Abstract

Steam-foam has been used extensively in field trials to improve steam conformance, both for cyclic steam injection and steam flood. It is a proven process and very useful lessons can be drawn from these field trials to plan new projects. However, foam has not yet been used to improve SAGD (Steam-Assisted Gravity Drainage) performances. The aim of this paper is to examine the reasons for this situation and discuss the practical aspects of Foam-Assisted SAGD (FA-SAGD).

After a thorough description of the main mechanisms involved in these processes (steam-foam for cyclic steam injection and steam flood, as well as foam for SAGD), this paper proposes to review the differences between the various processes and their implications for the design and implementation of FA-SAGD. Finally, based on the lessons drawn from all the documented steam-foam trials, potential and drawbacks of FA-SAGD are presented together with suggested roadmaps to address these remaining and newly identified challenges to make this technology come true.

By definition, the driving mechanism of SAGD relies on gravity and involves the use of a pair of horizontal wells drilled a few meters apart, one on top of the other. This is completely different from foam applications with both cyclic steam injection and steam flood, which are typically conducted with vertical wells; in addition, cyclic steam relies on single wells only whereas steam flood is essentially a lateral displacement process. Steam quality, injection velocity, proximity of the injection and production wells and the risks associated with the formation of emulsions in the surface facilities are some of the issues that are typically not problematic for foam with conventional steam processes, but which need to be considered before FA-SAGD can be implemented in the field. This work concludes that FA-SAGD is feasible but that ignoring any of these aspects would very likely cause the process to fail in the field.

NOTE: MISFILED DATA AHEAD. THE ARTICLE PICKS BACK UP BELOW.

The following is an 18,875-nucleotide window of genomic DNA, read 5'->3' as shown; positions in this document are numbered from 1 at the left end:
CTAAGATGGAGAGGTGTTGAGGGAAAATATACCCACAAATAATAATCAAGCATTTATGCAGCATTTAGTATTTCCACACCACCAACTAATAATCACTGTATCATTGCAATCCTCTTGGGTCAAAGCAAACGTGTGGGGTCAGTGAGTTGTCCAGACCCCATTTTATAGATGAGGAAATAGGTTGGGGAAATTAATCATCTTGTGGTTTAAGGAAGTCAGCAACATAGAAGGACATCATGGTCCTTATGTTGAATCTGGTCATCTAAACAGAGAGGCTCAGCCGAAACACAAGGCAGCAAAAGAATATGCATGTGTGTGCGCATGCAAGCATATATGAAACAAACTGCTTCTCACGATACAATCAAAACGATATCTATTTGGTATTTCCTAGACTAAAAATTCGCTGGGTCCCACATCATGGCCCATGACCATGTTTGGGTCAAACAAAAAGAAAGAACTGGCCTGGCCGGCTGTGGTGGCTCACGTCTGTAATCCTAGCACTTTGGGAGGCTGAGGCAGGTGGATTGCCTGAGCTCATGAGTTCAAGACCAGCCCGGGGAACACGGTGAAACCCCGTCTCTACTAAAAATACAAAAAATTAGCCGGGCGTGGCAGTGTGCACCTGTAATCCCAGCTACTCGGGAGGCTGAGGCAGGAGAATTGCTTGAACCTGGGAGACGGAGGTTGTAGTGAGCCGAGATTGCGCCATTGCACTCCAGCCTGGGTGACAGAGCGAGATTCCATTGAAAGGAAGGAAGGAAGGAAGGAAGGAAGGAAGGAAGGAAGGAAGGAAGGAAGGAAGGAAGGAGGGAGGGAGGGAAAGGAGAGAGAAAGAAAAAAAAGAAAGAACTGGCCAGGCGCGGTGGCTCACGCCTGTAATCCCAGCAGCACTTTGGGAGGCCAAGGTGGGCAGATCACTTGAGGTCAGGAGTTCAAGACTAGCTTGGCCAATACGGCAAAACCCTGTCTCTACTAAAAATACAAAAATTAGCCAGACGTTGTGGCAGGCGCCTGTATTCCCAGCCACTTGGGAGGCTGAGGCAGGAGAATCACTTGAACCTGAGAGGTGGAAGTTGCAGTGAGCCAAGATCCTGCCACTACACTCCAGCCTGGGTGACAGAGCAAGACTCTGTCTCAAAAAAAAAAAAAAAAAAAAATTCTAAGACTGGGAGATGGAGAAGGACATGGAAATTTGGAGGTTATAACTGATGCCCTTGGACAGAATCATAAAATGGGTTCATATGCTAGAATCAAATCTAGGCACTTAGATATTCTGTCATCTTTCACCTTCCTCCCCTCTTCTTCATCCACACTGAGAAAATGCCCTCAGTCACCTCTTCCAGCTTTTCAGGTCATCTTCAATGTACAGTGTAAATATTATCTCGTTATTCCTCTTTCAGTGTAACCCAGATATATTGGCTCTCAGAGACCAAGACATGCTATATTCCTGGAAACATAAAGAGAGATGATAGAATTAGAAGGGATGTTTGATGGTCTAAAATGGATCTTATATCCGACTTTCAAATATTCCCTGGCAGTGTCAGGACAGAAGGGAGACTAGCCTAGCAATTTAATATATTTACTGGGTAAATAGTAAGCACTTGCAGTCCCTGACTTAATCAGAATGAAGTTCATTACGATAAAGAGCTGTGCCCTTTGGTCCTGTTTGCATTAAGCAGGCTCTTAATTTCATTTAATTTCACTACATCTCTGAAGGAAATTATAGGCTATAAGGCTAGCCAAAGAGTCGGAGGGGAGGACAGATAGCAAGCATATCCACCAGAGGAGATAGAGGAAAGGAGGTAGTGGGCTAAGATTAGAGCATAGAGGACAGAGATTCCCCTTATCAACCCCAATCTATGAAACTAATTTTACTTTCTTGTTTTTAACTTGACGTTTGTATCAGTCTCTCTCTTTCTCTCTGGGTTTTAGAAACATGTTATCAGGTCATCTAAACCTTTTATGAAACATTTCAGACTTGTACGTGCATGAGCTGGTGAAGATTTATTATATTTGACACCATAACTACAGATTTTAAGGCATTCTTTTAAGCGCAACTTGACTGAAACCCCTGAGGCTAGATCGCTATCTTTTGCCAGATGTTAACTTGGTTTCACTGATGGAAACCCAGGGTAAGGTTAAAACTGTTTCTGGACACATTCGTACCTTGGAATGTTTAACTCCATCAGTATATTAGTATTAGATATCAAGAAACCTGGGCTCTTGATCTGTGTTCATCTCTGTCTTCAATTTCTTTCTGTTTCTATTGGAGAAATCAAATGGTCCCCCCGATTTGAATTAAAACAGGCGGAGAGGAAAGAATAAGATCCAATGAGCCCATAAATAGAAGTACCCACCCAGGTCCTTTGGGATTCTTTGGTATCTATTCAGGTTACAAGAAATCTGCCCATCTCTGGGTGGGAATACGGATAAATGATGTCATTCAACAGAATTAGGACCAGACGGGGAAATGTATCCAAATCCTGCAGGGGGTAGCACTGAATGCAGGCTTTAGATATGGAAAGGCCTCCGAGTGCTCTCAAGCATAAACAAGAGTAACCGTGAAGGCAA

This study will provide useful physical considerations on the steam-foam process along with detailed guidelines for the implementation of the Foam-Assisted SAGD process in the field. It will be useful for engineers that are considering foam to improve the performances of SAGD by targeting a reduction of the steam consumption or the Steam Oil Ratio.

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